A good example of how Aids affected the subject matter of poetry is to be found in the poems of Mark Doty, the American poet, who wrote two poetry books based on his gay relationship with his partner who had Aids and subsequently died: My Alexandria (1989: University of Illinois ) and Atlantis (1994: Harper Collins). These were followed by prose memoirs as well but more recently in online interviews Doty has referred to the similarity of the impact of Aids and Coronovirus on the writing of poetry. In one interview Doty tells the story of how, while he was out on a permitted walk with his dog the other day, he was passing the Aids Memorial in New York, and at the same time he noticed an enormous white truck taking the bodies of Covid 19 victims from the nearby hospital. As far as I know his comments do not refer directly to multimodal writing but the implications are there in references to the reading and writing of poetry compared with other art forms. In another recent interview Doty said: “The dominant art forms of our day—film, video, architecture—are collaborative arts; they require a team of makers. Poems are always made alone, somewhere out on the edge of things, and if they succeed they are saturated with the texture of the uniquely felt life.” https://www.poetryfoundation.org/poets/mark-doty
The influence of Coronvirus on the writing of poetry has also been noticed by American doctor and poet, Rafael Campo. In a Harvard University publication he wrote: “Writing poetry, and reading poetry, is a kind of antidote to the loneliness that both docs and patients experience, a way of surmounting those barriers to connection. That kind of keeps me going. Even when we feel our most dispirited, and are at our most beleaguered, poetry and the arts offer a way of recharging. I think that’s why so many artists feel called to respond to these kinds of crises.” He goes on to encourage us to be makers of art as a way of dealing with isolation and loneliness. https://harvardmagazine.com/2020/04/poet-and-physician-rafael-campo-on-connection-and-empathy-in-caregiving-during-the-pandemic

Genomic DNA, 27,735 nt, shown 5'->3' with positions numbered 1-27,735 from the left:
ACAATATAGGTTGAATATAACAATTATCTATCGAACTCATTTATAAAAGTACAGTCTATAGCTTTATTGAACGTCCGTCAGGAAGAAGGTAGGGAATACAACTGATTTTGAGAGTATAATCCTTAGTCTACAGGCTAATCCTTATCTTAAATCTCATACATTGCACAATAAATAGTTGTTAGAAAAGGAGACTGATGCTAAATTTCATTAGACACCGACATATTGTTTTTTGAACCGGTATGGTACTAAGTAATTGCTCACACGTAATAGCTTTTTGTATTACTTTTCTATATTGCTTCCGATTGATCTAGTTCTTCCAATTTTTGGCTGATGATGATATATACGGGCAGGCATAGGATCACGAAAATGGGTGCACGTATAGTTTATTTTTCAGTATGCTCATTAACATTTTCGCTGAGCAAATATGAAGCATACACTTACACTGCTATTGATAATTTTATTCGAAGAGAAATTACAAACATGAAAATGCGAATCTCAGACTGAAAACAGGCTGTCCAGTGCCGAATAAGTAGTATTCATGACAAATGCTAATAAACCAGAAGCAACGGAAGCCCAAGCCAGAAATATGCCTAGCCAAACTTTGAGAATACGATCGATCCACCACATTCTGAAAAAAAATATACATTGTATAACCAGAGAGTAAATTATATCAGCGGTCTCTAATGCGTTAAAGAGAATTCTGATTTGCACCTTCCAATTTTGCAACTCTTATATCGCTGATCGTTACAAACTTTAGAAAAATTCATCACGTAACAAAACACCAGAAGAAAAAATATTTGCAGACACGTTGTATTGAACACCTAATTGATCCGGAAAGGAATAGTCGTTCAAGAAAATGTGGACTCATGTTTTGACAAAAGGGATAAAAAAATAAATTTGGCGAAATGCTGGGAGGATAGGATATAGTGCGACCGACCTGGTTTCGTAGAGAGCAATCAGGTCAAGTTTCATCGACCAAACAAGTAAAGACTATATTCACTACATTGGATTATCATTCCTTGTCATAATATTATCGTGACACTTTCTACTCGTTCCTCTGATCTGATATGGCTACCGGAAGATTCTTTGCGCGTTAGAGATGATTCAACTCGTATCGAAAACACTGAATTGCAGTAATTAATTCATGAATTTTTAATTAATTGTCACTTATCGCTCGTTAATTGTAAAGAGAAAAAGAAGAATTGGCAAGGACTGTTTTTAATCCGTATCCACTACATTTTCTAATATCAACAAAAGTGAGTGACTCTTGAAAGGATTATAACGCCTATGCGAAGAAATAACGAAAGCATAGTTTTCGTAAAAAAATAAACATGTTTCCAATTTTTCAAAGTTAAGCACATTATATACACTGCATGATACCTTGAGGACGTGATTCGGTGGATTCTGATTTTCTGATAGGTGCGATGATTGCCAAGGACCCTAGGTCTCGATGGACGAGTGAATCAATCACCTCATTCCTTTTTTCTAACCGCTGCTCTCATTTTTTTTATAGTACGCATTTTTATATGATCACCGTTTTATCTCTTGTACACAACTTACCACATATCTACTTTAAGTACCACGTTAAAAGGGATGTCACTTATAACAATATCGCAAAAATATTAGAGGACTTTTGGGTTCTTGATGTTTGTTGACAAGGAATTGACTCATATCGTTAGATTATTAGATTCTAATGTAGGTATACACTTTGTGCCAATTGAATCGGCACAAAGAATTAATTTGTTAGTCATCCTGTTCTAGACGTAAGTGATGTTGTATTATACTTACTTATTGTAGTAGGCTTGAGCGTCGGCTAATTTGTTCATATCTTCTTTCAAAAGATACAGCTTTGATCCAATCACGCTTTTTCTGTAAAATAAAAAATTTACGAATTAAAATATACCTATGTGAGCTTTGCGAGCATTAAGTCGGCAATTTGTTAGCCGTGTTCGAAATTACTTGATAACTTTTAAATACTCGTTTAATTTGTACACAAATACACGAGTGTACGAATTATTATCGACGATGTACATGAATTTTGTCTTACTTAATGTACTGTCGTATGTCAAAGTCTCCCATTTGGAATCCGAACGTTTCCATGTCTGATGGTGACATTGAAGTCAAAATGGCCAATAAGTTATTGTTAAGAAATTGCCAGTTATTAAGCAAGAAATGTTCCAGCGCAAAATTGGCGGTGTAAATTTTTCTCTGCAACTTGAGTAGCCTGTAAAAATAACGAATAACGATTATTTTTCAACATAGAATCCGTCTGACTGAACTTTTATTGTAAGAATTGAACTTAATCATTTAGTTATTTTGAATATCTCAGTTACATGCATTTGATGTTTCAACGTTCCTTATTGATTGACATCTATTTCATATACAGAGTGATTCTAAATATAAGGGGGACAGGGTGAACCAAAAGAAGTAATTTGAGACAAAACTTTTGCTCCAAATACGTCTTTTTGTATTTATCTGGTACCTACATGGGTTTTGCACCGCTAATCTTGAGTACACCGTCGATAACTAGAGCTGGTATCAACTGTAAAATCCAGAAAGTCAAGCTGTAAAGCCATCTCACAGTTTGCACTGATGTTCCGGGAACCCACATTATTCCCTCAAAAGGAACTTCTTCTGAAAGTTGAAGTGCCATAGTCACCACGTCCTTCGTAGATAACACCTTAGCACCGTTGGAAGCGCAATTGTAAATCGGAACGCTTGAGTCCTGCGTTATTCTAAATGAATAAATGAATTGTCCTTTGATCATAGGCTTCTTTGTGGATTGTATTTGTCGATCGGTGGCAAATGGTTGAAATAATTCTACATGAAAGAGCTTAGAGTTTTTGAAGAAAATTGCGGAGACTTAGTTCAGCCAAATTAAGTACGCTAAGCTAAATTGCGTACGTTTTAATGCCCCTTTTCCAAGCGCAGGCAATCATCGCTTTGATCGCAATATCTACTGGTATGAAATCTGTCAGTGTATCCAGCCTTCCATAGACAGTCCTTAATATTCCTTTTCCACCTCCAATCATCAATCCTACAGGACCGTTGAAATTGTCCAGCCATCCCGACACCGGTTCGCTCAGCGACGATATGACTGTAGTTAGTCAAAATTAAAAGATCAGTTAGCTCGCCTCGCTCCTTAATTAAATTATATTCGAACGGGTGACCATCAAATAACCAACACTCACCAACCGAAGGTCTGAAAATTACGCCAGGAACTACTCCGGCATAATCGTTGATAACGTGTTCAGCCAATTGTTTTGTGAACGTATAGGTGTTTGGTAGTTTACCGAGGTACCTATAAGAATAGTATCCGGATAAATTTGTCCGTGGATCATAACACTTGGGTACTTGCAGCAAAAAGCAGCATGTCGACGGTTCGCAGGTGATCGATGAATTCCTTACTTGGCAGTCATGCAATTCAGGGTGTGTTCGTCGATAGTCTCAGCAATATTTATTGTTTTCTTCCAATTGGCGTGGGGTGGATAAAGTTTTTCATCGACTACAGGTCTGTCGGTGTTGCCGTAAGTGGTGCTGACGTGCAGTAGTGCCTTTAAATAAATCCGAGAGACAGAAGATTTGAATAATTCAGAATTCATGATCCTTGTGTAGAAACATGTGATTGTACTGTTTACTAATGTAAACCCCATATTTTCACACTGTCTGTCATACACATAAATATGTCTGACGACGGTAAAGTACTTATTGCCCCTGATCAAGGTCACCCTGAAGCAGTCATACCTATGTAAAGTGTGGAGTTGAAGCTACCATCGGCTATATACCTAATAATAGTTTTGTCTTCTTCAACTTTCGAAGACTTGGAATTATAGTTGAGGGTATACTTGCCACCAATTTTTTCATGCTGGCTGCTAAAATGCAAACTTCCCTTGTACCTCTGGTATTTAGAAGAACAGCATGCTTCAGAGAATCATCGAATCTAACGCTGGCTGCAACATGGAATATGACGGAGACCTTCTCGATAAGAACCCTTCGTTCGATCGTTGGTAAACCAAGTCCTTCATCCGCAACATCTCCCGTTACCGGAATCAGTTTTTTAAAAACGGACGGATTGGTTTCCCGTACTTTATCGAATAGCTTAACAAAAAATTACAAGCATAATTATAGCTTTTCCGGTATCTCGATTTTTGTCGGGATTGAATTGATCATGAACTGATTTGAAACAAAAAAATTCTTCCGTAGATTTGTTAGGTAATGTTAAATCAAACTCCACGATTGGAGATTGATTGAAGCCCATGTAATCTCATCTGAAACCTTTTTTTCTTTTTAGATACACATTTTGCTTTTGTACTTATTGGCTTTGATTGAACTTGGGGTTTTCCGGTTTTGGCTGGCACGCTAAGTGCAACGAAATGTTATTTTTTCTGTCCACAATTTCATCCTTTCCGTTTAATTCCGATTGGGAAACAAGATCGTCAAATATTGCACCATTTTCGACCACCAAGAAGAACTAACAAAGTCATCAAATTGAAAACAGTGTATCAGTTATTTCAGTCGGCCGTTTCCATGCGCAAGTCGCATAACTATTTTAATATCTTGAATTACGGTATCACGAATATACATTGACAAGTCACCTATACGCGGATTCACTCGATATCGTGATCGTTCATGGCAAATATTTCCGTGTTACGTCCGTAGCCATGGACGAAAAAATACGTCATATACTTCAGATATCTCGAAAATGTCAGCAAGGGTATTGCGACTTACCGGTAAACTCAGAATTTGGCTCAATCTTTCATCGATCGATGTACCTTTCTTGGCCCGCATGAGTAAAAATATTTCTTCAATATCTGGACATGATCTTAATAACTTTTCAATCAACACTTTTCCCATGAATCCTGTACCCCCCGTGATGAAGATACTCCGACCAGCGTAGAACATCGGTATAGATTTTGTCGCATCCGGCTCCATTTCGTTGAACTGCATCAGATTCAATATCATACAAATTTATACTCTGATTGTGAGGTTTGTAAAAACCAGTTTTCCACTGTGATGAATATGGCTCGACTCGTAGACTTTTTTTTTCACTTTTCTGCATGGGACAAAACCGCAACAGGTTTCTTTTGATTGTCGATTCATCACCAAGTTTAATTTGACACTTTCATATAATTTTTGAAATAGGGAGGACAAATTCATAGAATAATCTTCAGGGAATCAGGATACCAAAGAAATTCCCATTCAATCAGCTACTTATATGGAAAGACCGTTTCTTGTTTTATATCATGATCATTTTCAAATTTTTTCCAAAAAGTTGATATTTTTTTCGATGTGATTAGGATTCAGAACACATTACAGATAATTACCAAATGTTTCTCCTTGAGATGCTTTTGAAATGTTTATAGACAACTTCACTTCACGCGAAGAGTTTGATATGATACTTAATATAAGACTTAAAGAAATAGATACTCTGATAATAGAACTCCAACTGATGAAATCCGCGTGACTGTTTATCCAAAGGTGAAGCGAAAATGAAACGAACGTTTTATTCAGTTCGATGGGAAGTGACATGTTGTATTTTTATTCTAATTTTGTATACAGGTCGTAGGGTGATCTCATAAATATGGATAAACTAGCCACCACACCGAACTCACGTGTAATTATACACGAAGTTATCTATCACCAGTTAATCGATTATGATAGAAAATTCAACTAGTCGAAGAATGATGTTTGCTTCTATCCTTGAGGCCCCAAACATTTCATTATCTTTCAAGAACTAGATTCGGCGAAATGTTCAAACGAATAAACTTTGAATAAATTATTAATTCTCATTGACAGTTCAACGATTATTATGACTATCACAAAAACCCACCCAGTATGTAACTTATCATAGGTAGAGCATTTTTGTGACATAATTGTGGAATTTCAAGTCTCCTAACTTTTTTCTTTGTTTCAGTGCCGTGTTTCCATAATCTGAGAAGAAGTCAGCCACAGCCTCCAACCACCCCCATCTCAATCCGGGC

One way we can use the present situation is to think about multimodality and capitalise on what technical possibilities are now available. So zoom is not only a way of keeping in touch and actually meeting more writers and critics than before, as, for instance, the online availability of workshops and literature festivals which we would not formerly have been able to attend in person, at a time when we didn’t even know what the word lockdown meant. It can also offer writers scope for new kinds of writing and performance, for example the video Staged where Michael Sheen and David Tennant play around with the possibilities of zoom as theatre/video, and Judi Dench does a follow up with them. https://www.youtube.com/watch?v=EpdCVAmt5C8
It’s also interesting to note that recent NatWest TV adverts have each of their members of staff addressing viewers from a zoom window, and then each of them giving a goodbye wave in a mock-up of a zoom screen; and Specsavers is using zoom phrases such as: “ Hello, hello, anyone there? Oh, your’re muted” as spoken copy on Classic FM in its adverts for hearing aids.
Multimodality writing may offer new possibilities for publication but also the dangers of entrapment in the offers, some free, some to be paid for, on sites such as Facebook, and then the attraction of the amazing number of likes and hits you can get on Instagram and Tiktok. There are master classes on offer from poets like Billy Collins and novelist Neil Gaiman; but there are also rather doubtful offers from so-called mentors and coaches referring to the awesome healing power of writing and the possibility of building an awesome six-figure business project. I’m not sure in the end what is more awesome (and healing), the writing or the six figures.
As a writer, I’m trying things out myself, but even more, as a tutor, I’m looking forward to reading all those lockdown/zoom stories, poems and scripts written by students.